Steven Hellerstedt | 10/22/2004
(4 out of 5 stars)
"For anyone under the impression that Hollywood's sympathetic treatment of the American Indian occurred no earlier that BROKEN ARROW, and certainly no later than DANCES WITH WOLVES, and that John Ford discovered and was the first to paint cinematic masterpieces against the magnificent backdrop that is Monument Valley, THE VANISHING AMERICAN will come as a shock and revelation. Not only was Hollywood doing it before the movies talked, in many ways they were doing it much better.
Richard Dix stars as Nophaie, leader of a Navajo Indian tribe living on a Mesa, Arizona reservation and participant in a love-triangle of sorts between saintly teacher Lois Wilson and corrupt Indian agent Noah Beery.
It's a while before THE VANISHING AMERICAN introduces its main players and arrives to tell its modern day story, though. Whole populations of peoples arise, flourish and die off against the imposing mesas and bluffs and desert stretches of Monument Valley, a Monument Valley presented without quite the muscular suppleness technology allowed Ford in the coming decades. The first reel takes us from cliff dwellers to basket weavers to the mid-16th century arrival of Spanish explorers. The root causes of a group's destruction is clearly presented. Priests are mocked and ridiculed, the martial spirit is stunted or non-existent, people become fat and lazy. These pre-Columbian slackers are ripe for the plucking, and plucked they are. But even a martial race, Nophaie's ancestors, are helpless against the technologically superior Europeans, who first appear riding "monsters" and carrying "thunder sticks." This slightly dubious cultural Darwinism, which puts the pious warrior at the top of the food chain, undergirds the movie, so it's no surprise that Nophaie is constantly presented as the greatest warrior in his tribe.
What makes THE VANISHING AMERICAN remarkable is its critique of then present-day Indian relationships. The Mesa Navajos have been herded onto a barely fertile strip of land. The Indian agent steals their horses and their land. Treaties have been made and broken. A number of Native American men volunteer for service in World War One and come back with honors only to discover that Indian agent Beery has discovered another method of bilking his charges. Still cheated.
What I liked most about THE VANISHING AMERICAN was that it took a sensitive look at issues critics of Westerns rightly accuse the genre of ignoring: betrayal, broken promises, corruption, even miscegenation anxieties. Another strength of the movie is that it addresses what was then current conditions. The final act in this 1925 pits WWI Navajo vets against a corrupt Indian agency. There appears to be a number of Native American extras in this one, as well.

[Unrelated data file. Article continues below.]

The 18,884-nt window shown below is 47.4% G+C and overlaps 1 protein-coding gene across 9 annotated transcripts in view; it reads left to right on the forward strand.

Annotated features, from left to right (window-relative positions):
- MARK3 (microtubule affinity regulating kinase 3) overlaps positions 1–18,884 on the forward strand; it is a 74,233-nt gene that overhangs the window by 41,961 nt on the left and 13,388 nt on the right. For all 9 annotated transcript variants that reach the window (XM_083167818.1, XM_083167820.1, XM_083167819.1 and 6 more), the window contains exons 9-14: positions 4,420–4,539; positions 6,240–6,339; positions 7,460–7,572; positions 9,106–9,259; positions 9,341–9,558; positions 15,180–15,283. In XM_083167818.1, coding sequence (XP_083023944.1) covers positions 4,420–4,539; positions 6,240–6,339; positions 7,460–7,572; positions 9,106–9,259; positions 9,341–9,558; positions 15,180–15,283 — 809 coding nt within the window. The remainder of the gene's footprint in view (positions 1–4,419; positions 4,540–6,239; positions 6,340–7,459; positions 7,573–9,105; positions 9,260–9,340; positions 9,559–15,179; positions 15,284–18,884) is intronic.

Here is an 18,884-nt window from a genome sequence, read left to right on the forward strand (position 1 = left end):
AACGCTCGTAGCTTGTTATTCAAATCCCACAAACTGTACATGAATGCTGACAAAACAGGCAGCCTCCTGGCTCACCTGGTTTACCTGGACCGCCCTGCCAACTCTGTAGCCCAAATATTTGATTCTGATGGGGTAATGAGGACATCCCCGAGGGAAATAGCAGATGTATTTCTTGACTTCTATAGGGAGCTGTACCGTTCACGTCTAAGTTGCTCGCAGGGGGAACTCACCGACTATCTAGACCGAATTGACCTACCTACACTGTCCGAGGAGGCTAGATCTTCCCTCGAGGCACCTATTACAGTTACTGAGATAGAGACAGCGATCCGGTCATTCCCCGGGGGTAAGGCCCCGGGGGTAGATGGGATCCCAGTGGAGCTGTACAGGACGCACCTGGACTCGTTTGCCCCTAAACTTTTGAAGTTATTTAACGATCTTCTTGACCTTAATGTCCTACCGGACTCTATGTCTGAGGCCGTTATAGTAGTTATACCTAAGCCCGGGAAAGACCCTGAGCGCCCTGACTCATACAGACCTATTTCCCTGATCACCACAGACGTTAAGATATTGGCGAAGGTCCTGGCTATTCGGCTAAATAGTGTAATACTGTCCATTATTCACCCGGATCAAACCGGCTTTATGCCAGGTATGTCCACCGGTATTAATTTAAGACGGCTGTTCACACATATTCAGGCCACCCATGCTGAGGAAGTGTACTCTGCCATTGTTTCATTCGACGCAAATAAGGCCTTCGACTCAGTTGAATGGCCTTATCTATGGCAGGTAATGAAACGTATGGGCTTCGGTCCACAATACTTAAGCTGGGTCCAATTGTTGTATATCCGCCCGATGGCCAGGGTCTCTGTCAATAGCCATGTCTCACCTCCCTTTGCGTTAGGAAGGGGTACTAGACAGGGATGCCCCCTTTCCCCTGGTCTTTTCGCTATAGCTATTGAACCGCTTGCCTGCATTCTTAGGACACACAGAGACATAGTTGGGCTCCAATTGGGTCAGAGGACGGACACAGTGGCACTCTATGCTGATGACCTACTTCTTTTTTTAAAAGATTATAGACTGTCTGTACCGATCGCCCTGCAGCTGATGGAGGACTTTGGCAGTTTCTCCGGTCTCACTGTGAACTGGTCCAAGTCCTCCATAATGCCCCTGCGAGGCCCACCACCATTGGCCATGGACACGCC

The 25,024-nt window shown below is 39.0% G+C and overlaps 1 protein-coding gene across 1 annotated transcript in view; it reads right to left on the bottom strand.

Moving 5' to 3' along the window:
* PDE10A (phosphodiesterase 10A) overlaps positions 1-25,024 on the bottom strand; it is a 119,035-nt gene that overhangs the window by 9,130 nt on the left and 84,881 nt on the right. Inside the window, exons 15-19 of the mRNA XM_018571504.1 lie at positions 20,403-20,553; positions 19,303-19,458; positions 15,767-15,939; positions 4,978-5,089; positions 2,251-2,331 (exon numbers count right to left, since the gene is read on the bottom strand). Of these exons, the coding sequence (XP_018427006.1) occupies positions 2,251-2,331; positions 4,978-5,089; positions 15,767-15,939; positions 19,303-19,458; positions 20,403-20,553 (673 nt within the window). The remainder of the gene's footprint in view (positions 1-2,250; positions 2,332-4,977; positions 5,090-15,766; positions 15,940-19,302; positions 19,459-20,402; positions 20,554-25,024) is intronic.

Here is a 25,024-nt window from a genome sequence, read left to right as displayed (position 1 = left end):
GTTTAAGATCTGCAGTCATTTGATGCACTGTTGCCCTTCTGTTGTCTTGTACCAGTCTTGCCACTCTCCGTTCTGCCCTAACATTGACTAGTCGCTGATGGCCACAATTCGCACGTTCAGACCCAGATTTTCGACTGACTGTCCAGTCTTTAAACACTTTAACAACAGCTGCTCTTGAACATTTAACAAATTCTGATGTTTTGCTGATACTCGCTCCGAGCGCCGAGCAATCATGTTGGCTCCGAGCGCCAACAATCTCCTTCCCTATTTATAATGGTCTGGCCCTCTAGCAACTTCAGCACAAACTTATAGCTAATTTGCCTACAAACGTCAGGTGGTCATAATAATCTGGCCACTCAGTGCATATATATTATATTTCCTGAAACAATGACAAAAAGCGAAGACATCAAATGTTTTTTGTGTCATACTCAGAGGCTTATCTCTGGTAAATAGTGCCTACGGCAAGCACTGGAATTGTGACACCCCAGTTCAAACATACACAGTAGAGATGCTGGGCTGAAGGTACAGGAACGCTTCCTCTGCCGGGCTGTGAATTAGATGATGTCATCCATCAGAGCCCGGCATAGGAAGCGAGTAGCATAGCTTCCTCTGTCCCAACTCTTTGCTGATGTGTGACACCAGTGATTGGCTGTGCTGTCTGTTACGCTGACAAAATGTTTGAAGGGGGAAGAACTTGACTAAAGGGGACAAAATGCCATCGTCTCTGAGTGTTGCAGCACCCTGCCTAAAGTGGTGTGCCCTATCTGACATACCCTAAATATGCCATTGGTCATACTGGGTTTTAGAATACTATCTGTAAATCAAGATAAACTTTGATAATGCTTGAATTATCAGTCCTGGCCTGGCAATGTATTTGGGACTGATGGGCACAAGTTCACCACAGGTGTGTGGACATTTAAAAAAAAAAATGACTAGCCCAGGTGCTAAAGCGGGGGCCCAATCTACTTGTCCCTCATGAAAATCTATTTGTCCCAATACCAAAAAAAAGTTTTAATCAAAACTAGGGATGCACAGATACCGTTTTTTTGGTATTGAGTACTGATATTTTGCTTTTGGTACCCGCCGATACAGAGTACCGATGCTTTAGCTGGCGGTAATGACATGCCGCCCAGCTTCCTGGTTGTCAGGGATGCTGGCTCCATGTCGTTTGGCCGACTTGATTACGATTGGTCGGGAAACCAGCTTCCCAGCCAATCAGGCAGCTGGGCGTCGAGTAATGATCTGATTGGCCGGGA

The print is in good shape, all things considered. There are no extras save chapter selections, but a new score (considering the applause heard at the end, I assume it was recorded live) makes this a worthy addition to any Western fan's collection.
Zane Grey's western novel turned into a silent film epic
Lawrance M. Bernabo | The Zenith City, Duluth, Minnesota | 11/27/2003
(5 out of 5 stars)
""The Vanishing American" is one of the great silent epics. Directed by George B. Seitz from a Zane Gray story, this 1925 silent film stars Richard Dix as Nophaie, a modern American Indian who heroically fights the Germans on the battlefields of Europe in World War I only to return home and find his people are still being horribly mistreated by a crooked Indian Agent named Booker, played by Norah Berry. One of the first films filmed on location in Monument Valley, this 148-minute epic also stars Lois Wilson as Marion Warner, the local schoolmarm who encourages Nophaie to make something of himself, and if you can spot Gary Cooper as an extra in this one you have better eyes than I do (but that is not saying anything). "The Vanishing American" puts the plight of the Indians in the context of the inevitable march of history where one culture inevitable crushes another. Yes, there are melodramatic elements and the acting is slightly above par for a silent film, but there is a sense of scope and an attempt to make a "message" film that I appreciate given the times. Remade in 1955 with Scott Brady, Forrest Tucker and Audrey Totter in the three main roles, except now the hero's name is "Blandy"; I rest my case. Trivia Note: the production brought a herd of 14 bisons to Catalina Island for the film and ended up leaving them behind. Today the herd has grown to about 225 and is actually being hunted to control their numbers."